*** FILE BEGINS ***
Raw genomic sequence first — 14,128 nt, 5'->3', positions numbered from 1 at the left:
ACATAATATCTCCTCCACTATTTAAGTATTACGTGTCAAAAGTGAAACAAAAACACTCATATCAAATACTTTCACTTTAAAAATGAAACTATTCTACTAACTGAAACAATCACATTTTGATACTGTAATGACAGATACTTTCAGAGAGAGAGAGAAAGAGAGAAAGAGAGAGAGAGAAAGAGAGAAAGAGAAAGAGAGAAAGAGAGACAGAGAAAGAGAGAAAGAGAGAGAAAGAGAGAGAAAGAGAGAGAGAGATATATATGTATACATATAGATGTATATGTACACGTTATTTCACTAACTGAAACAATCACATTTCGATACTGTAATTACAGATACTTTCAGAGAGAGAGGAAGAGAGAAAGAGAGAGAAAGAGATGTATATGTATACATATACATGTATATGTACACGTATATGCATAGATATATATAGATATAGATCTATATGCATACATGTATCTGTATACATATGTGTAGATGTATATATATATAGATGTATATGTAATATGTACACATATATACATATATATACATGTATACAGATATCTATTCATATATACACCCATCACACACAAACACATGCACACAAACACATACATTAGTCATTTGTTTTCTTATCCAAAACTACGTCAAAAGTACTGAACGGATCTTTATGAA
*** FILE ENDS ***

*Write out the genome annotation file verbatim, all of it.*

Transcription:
Raw genomic sequence first — 14,128 nt, 5'->3', positions numbered from 1 at the left:
ACATAATATCTCCTCCACTATTTAAGTATTACGTGTCAAAAGTGAAACAAAAACACTCATATCAAATACTTTCACTTTAAAAATGAAACTATTCTACTAACTGAAACAATCACATTTTGATACTGTAATGACAGATACTTTCAGAGAGAGAGAGAAAGAGAGAAAGAGAGAGAGAGAAAGAGAGAAAGAGAAAGAGAGAAAGAGAGACAGAGAAAGAGAGAAAGAGAGAGAAAGAGAGAGAAAGAGAGAGAGAGATATATATGTATACATATAGATGTATATGTACACGTTATTTCACTAACTGAAACAATCACATTTCGATACTGTAATTACAGATACTTTCAGAGAGAGAGGAAGAGAGAAAGAGAGAGAAAGAGATGTATATGTATACATATACATGTATATGTACACGTATATGCATAGATATATATAGATATAGATCTATATGCATACATGTATCTGTATACATATGTGTAGATGTATATATATATAGATGTATATGTAATATGTACACATATATACATATATATACATGTATACAGATATCTATTCATATATACACCCATCACACACAAACACATGCACACAAACACATACATTAGTCATTTGTTTTCTTATCCAAAACTACGTCAAAAGTACTGAACGGATCTTTATGAA